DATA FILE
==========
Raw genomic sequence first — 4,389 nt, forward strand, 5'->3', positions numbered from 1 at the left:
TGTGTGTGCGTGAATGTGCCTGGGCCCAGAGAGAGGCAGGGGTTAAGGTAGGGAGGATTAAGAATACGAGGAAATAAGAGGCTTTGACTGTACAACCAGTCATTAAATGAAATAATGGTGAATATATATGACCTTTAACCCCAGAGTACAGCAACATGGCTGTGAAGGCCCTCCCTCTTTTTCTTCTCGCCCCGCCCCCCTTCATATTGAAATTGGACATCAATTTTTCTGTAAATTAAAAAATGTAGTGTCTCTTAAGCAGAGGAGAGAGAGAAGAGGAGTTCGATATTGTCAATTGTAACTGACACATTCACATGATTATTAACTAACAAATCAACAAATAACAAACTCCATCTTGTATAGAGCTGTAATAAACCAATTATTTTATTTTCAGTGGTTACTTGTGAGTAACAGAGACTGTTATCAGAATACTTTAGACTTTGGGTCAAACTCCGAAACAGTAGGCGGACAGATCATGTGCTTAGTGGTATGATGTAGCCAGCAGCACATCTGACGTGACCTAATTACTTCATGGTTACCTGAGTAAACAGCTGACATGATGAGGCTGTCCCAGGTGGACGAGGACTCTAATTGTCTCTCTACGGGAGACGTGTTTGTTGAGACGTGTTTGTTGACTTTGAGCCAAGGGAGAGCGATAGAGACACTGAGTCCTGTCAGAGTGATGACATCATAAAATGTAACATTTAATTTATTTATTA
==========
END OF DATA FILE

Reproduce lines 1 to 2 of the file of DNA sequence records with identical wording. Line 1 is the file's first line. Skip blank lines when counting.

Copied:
Raw genomic sequence first — 4,389 nt, forward strand, 5'->3', positions numbered from 1 at the left:
TGTGTGTGCGTGAATGTGCCTGGGCCCAGAGAGAGGCAGGGGTTAAGGTAGGGAGGATTAAGAATACGAGGAAATAAGAGGCTTTGACTGTACAACCAGTCATTAAATGAAATAATGGTGAATATATATGACCTTTAACCCCAGAGTACAGCAACATGGCTGTGAAGGCCCTCCCTCTTTTTCTTCTCGCCCCGCCCCCCTTCATATTGAAATTGGACATCAATTTTTCTGTAAATTAAAAAATGTAGTGTCTCTTAAGCAGAGGAGAGAGAGAAGAGGAGTTCGATATTGTCAATTGTAACTGACACATTCACATGATTATTAACTAACAAATCAACAAATAACAAACTCCATCTTGTATAGAGCTGTAATAAACCAATTATTTTATTTTCAGTGGTTACTTGTGAGTAACAGAGACTGTTATCAGAATACTTTAGACTTTGGGTCAAACTCCGAAACAGTAGGCGGACAGATCATGTGCTTAGTGGTATGATGTAGCCAGCAGCACATCTGACGTGACCTAATTACTTCATGGTTACCTGAGTAAACAGCTGACATGATGAGGCTGTCCCAGGTGGACGAGGACTCTAATTGTCTCTCTACGGGAGACGTGTTTGTTGAGACGTGTTTGTTGACTTTGAGCCAAGGGAGAGCGATAGAGACACTGAGTCCTGTCAGAGTGATGACATCATAAAATGTAACATTTAATTTATTTATTA